Contactless payment cards: India’s mass-solution for a ‘less-cash’ society


Contactless cards leverage the same dynamic security as EMV contact chip-enabled cards making it a natural progression for banks and consumer transitioning into it from their existing magstripe cards.

The recently released Reserve Bank of India’s (RBI) Annual Report 2017–18 throws up a contradictory fact. The value of digital transactions[1] in FY18 went up to Rs 1,373 lakh-crore from Rs 1,121 lakh-crore in FY17 and Rs 920 lakh-crore in FY16.

Looking at this, one can assume that we, the Indian citizens, are transacting digitally more frequently and so are migrating away from cash. However, when we look at the currency in circulation data, it doesn’t paint the same picture. The currency in circulation went up to Rs 18.29 lakh-crore in FY18 from Rs 13.35 lakh-crore in FY17 and Rs 16.63 lakh-crore in FY16.

While post-demonetisation India has witnessed the widespread uptake of digital payments, there still lies a long road ahead of us to become a less cash-dependent economy. Since the ease and convenience of cash is what has helped it stay relevant, any replacement to cash will need to be equally fast, seamless and intuitive as exchanging cash. Enter the world of contactless payments!

With India making rapid strides in bridging the digital payments divide, the recent directive from the Finance Ministry advising banks to issue Near-Field Communication (NFC)-enabled contactless credit and debit cards could be a catalyst in the right direction.

As the name suggests, contactless payment cards let users make payments with a mere tap at the point-of-sale (PoS) terminal. Making payments faster than ever, transactions with a contactless card takes three seconds or less. This means a shorter wait time and quick payment experience for customers, especially across mass use cases such as transit. As data from Transport for London - the city’s premier transport authority shows, once introduced contactless cards more than doubles the use of digital payments for tickets and at the cost of cash.

On the retail front, this means more business for merchants who earlier would lose customers owing to long queues. With small-ticket products (typically below Rs 2,000) accounting for the majority of retail purchases, contactless cards are the perfect queue buster technique for every retailer. With the hassle of managing large quantities of cash reduced, it lets the retailer focus on adding incremental revenues through up and cross-selling.

In Australia, researchers at the Reserve Bank of Australia found that around one-third of all PoS transactions were conducted using contactless cards in 2016, which is a 300 percent jump from 2013. During the same period, consumer payments made in cash came down from 47 percent in 2013 to 37 percent in 2016.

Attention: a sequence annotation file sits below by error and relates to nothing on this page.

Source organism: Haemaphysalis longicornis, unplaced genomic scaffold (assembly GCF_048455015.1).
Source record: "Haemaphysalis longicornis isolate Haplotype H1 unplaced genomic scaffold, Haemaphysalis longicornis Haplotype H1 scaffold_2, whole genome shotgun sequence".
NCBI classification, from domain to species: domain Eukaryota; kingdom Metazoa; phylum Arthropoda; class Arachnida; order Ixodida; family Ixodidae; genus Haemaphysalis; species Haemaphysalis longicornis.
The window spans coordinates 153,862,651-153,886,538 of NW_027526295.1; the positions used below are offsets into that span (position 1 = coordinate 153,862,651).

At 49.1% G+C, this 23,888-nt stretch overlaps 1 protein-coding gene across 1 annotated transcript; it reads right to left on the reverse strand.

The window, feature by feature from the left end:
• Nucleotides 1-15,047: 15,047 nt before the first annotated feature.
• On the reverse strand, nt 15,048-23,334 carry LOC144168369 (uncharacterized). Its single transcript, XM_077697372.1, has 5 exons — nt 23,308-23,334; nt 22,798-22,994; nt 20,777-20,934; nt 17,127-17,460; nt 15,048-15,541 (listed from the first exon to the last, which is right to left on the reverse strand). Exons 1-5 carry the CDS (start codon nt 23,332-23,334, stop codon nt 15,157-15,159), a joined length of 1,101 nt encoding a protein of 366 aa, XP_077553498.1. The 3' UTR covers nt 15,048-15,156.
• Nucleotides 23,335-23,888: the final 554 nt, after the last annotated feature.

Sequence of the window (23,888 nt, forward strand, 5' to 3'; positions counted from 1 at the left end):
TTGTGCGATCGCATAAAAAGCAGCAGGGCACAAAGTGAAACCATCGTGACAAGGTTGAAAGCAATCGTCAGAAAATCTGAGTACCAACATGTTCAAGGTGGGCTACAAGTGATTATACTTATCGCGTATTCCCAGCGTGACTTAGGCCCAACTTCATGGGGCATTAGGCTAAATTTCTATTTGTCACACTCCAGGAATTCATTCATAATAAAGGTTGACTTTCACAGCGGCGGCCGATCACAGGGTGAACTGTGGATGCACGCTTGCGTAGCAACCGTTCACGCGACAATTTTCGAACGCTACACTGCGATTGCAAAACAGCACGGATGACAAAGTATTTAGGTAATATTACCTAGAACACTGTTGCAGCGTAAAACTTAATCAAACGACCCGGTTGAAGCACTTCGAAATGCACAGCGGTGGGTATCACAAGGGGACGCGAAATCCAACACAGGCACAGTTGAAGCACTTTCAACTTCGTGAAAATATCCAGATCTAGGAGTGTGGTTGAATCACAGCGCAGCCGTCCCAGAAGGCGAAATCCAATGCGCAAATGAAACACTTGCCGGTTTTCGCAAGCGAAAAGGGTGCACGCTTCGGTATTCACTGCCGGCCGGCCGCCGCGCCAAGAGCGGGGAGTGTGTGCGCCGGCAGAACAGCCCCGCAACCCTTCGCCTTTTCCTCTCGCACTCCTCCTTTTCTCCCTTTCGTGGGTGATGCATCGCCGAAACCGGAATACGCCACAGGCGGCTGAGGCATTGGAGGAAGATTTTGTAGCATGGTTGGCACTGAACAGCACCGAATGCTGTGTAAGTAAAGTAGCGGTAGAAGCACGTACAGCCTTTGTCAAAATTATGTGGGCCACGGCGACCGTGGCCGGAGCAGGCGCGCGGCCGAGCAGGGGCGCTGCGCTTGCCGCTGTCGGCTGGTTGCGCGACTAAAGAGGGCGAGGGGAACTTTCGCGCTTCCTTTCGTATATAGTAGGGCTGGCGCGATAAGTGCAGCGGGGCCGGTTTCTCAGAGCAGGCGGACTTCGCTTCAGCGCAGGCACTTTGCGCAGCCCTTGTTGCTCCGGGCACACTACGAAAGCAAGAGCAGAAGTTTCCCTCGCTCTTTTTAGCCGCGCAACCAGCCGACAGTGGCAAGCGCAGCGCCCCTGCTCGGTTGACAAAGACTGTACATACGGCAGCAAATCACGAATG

Today, nearly 94 percent of transactions are contactless in Australia. A recent survey by The Guardian revealed that cash usage in the UK fell to 40 percent in 2016, against 62 percent in 2006, owing to the widespread adoption of contactless cards.

The collective jump in the business of various digital payment platforms post demonetisation is a testimony to that. That said, there still exists a few roadblocks in India’s path to becoming a truly cashless economy.

According to a Bain & Company and Google report, India has the second-highest number of active internet users globally - 390 million - but only 160 million of them transact online. Out of those who transact online, 54 million users stopped after their first purchase. Compared to that, according to the latest RBI statistics, there are more than 980 million debit and credit payment cards in circulation and nearly 77 percent of total card transactions are at ATMs. This clearly shows that citizens still prefer using cash and by making card transactions easier at the PoS, there exists a huge opportunity to change the way India makes payments.

Additionally, with the December 2018 RBI deadline of re-carding magnetic strip cards with EMV chip cards and the Ministry of Finance communication on NFC-enabled contactless payment cards, India is one step closer to its goal of reducing cash dependence.

To make way for the widespread adoption of contactless cards, payment card providers are also swiftly upgrading their infrastructure, thereby increasing the touch points that accept such technologies.

Contactless cards leverage the same dynamic security as EMV contact chip-enabled cards making it a natural progression for banks and consumer transitioning into it from their existing magstripe cards.

While today citizens have a plethora of digital payment methods to choose from, the failure to provide a seamless payment experience by most of these systems drives people back to using cash.

By simplifying payments to a mere tap, which is not only seamless, quick and secured but also as intuitive as exchanging cash, contactless cards can increase stickiness among customers and help India make a shift towards becoming a less cash-dependent and more transparent economy.

[1] Digital transactions include bank transfers such as RTGS, NEFT, ECS, IMPS, UPI, debit and credit cards and point-of-sale transactions, among others

(Disclaimer: The views and opinions expressed in this article are those of the author and do not necessarily reflect the views of YourStory.)


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